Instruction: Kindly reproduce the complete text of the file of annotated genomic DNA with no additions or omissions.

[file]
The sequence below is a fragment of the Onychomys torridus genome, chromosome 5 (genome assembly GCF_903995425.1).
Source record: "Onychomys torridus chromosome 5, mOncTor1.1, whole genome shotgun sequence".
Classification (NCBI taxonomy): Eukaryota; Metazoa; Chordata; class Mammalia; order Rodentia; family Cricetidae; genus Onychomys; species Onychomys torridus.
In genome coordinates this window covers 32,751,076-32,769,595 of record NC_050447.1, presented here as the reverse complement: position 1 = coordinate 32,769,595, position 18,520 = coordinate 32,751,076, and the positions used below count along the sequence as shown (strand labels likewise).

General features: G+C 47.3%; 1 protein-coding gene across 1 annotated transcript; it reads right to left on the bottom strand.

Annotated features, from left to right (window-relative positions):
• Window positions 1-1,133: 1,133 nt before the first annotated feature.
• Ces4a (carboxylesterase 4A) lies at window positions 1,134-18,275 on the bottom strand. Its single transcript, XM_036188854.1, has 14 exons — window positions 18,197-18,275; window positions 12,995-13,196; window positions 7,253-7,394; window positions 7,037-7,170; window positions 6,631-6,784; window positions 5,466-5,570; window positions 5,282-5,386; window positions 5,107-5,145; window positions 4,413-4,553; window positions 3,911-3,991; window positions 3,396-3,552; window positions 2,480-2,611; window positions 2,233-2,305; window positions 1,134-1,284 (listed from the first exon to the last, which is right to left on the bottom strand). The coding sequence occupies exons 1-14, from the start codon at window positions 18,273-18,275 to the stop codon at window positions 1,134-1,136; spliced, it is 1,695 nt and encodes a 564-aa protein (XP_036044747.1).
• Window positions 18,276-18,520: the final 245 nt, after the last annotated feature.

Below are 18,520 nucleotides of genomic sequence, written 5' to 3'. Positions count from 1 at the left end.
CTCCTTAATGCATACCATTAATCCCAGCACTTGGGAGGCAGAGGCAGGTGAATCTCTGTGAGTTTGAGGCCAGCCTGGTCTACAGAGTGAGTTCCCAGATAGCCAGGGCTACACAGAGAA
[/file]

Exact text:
The sequence below is a fragment of the Onychomys torridus genome, chromosome 5 (genome assembly GCF_903995425.1).
Source record: "Onychomys torridus chromosome 5, mOncTor1.1, whole genome shotgun sequence".
Classification (NCBI taxonomy): Eukaryota; Metazoa; Chordata; class Mammalia; order Rodentia; family Cricetidae; genus Onychomys; species Onychomys torridus.
In genome coordinates this window covers 32,751,076-32,769,595 of record NC_050447.1, presented here as the reverse complement: position 1 = coordinate 32,769,595, position 18,520 = coordinate 32,751,076, and the positions used below count along the sequence as shown (strand labels likewise).

General features: G+C 47.3%; 1 protein-coding gene across 1 annotated transcript; it reads right to left on the bottom strand.

Annotated features, from left to right (window-relative positions):
• Window positions 1-1,133: 1,133 nt before the first annotated feature.
• Ces4a (carboxylesterase 4A) lies at window positions 1,134-18,275 on the bottom strand. Its single transcript, XM_036188854.1, has 14 exons — window positions 18,197-18,275; window positions 12,995-13,196; window positions 7,253-7,394; window positions 7,037-7,170; window positions 6,631-6,784; window positions 5,466-5,570; window positions 5,282-5,386; window positions 5,107-5,145; window positions 4,413-4,553; window positions 3,911-3,991; window positions 3,396-3,552; window positions 2,480-2,611; window positions 2,233-2,305; window positions 1,134-1,284 (listed from the first exon to the last, which is right to left on the bottom strand). The coding sequence occupies exons 1-14, from the start codon at window positions 18,273-18,275 to the stop codon at window positions 1,134-1,136; spliced, it is 1,695 nt and encodes a 564-aa protein (XP_036044747.1).
• Window positions 18,276-18,520: the final 245 nt, after the last annotated feature.

Below are 18,520 nucleotides of genomic sequence, written 5' to 3'. Positions count from 1 at the left end.
CTCCTTAATGCATACCATTAATCCCAGCACTTGGGAGGCAGAGGCAGGTGAATCTCTGTGAGTTTGAGGCCAGCCTGGTCTACAGAGTGAGTTCCCAGATAGCCAGGGCTACACAGAGAA